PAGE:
I struggled through this concept yesterday, as I sat in a meeting where the self-appointed guardians of projects started pushing their own opinions and time lines down the throats of others - not for any reason or law, but simply because they believe that it should be so.
As I sat there afterwards, stewing in my resentment and anger, I realized: I hate thugs.
We typically think of thugs as low brow, heavy-handed types with no necks who use force to get what they want or enforce their own wills. But this is something we tend to associate with "undesirable elements" rather than with our own lives. This is a mistake, one that allows such people to get away with their will.
Growing up, I was the victim of thuggery twice: both times, as I recall, in fourth or fifth grade. In one instance it was a group of kids in my neighborhood; in another, it was at school. What I remember from both (other than the discovery that I could not defend myself) is the feeling of powerlessness I had in the situation, even more than fear. I was not the biggest child growing up, nor was I the most athletic, so my choices were turn and flee (or in my case, fling your skateboard, turn and flee) or get rolled (as in picked up and planted into the raised bed of dirt). In both cases, it took an authority figure to deal with the situation.
Looking back in retrospect, I wonder if this was the best thing. While it resolved the problem, what it did is instill in me a belief that I was powerless in such situations and could do nothing myself; I needed someone else to rescue me. I'm not one for fighting per se, but I wonder if defending myself would have taught a different lesson.
Because that lesson, once learned, is hard to escape from.
The reality is that such thugs dwell in all aspects of our lives. They may not use their fists and superior weight, but they do use their power, their intellect, their words and even (still) their physical presence to enforce their wills. And they are no longer simply bigger than we are: they come in all shapes and sizes, using all sorts of intimidation to enforce the dictates of their own wills.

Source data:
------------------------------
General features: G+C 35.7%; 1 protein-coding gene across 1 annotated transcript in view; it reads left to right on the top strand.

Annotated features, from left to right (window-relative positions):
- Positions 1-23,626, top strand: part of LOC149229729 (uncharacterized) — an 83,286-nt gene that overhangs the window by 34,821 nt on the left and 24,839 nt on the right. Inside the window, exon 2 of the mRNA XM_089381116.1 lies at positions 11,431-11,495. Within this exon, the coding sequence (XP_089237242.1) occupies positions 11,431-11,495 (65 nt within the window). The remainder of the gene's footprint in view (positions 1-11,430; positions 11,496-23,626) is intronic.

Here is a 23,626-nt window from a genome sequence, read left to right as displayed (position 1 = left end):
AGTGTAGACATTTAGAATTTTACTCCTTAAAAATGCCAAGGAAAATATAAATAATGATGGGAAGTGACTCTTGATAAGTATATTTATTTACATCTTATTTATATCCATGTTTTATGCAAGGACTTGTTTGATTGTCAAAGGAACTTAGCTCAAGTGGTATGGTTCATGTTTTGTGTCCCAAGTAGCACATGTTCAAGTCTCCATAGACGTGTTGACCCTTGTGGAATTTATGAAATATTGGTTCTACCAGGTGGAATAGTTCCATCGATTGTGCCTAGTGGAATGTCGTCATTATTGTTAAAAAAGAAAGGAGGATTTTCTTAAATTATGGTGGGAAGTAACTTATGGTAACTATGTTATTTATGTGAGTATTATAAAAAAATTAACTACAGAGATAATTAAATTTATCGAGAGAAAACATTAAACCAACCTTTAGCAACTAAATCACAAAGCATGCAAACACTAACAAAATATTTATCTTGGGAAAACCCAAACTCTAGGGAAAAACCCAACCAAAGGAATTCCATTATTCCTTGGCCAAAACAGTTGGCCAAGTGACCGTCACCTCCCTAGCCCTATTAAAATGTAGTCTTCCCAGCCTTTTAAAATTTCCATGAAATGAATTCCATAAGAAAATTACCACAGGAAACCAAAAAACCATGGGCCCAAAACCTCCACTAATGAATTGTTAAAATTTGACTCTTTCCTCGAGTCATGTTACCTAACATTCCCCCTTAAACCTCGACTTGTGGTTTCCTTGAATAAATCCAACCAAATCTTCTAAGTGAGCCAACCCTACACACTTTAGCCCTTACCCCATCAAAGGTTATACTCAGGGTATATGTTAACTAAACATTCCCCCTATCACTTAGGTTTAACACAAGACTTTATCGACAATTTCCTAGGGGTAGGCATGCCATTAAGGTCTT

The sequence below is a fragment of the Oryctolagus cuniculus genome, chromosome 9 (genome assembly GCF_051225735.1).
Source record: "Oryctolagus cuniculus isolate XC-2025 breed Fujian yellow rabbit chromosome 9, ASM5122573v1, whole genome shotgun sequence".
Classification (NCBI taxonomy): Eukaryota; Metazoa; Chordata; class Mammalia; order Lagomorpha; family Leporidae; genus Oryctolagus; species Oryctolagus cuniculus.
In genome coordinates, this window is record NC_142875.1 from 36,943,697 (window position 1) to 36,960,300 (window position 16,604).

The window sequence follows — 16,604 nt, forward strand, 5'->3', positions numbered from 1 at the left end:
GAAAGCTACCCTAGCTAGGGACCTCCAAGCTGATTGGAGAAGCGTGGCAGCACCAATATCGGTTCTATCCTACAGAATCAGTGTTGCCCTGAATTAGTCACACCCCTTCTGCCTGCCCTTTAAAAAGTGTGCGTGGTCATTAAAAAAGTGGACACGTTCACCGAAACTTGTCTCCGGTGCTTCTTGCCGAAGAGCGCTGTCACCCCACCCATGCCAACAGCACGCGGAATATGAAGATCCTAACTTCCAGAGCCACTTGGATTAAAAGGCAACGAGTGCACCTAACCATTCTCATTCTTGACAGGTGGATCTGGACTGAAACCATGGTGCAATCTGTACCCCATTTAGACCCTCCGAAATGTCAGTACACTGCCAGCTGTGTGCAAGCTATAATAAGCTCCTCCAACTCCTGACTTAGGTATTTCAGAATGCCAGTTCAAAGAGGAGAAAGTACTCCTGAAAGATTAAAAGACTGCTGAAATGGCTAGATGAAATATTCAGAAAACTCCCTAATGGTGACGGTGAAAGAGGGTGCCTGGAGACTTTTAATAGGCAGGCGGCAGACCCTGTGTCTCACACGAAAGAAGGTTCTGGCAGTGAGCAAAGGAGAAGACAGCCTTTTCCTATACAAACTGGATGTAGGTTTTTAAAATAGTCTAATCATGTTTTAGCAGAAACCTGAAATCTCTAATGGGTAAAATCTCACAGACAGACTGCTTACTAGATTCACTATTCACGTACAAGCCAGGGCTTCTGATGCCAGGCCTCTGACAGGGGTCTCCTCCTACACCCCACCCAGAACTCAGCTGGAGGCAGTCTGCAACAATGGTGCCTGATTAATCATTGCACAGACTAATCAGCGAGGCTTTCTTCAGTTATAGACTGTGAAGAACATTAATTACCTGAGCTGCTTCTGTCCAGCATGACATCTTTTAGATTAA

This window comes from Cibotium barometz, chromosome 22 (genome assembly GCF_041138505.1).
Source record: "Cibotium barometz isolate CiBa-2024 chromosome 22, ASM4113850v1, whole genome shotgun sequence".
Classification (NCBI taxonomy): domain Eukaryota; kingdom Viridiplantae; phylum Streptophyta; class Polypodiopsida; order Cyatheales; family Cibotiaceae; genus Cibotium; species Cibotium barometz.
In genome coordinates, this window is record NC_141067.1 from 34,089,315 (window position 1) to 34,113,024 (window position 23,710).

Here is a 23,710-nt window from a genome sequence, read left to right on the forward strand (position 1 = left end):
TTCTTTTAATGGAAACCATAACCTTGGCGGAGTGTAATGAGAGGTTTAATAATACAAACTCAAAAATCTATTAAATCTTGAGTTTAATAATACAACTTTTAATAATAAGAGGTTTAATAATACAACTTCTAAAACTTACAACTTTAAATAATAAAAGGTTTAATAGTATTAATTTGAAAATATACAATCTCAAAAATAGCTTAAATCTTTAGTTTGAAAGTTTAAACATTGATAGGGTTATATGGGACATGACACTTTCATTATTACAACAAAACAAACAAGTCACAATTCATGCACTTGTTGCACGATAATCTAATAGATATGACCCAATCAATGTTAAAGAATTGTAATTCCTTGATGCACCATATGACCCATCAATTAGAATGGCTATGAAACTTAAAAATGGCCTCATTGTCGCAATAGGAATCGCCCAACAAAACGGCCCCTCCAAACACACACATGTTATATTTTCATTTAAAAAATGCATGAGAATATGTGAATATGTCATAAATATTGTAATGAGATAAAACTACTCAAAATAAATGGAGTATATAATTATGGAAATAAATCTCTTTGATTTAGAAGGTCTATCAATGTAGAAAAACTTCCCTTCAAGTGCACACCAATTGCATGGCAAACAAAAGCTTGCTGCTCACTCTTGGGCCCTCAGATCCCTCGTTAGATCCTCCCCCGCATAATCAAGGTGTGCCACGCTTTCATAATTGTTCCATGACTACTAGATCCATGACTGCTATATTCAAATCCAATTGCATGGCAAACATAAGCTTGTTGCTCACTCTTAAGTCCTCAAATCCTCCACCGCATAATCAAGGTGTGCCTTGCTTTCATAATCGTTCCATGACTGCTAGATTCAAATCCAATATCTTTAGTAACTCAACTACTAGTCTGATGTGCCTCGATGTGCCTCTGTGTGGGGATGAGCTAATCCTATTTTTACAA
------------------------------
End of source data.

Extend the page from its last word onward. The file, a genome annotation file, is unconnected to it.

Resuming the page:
What it leaves us with is a sense of powerlessness, a sense that I can't change anything, that I must accept the dictates of the thug because they will overwhelm me - maybe not physically anymore, but intellectually and spiritually. We become victims of our own fears, driven to hide in the recesses of our terror of being made to feel powerless again, hoping that some other authority will come and rescue us from the thug. We become dependent on others for the defense of ourselves and the initiation of our lives.
How do you fight a thug?
By standing up to them.
It's the only way. The second reality of thugs is they are often so used to getting their way, that they don't always know what to do when someone pushes back (an interesting sideshow, if you ever observe one, is to see a thug getting pressured by a more powerful thug). They often stop and give you the look as if they are in shock that anyone would counteract their decreed will. They sputter. They get red. They get embarrassed. They may lash out at others. They are not used to having their wills confounded.
Don't know how to stand up to them? Know their means of attack. Physical thugs, of course, are simply a matter of learning to defend ourselves. Other thugs are no different. Their methods of attack are standard and can be learned. Do they quote Scripture? Learn more. Do they quote regulations? Learn them better. Do they quote ideologies? Learn the ideologies, and learn the counterarguments.
Is it hard? Sure - who has time to read the Code of Federal Regulations or review Plato's theory of government in their busy lives. But the reality is this: there is something on the other side of our fear of thugs, something that if that fear is removed will be released. I suspect it's different for individuals, and I cannot even fully tell you myself what is on the other side of my own fear. But I can sense it there, needing only to have fear moved aside to be released.
It occurs to me that the day we stand up to the thug is our life we will find that we have far more power than we thought. And if we do it often enough, we will find we are capable of far more than we ever envisioned.
Let that day be today - and every day - in our lives.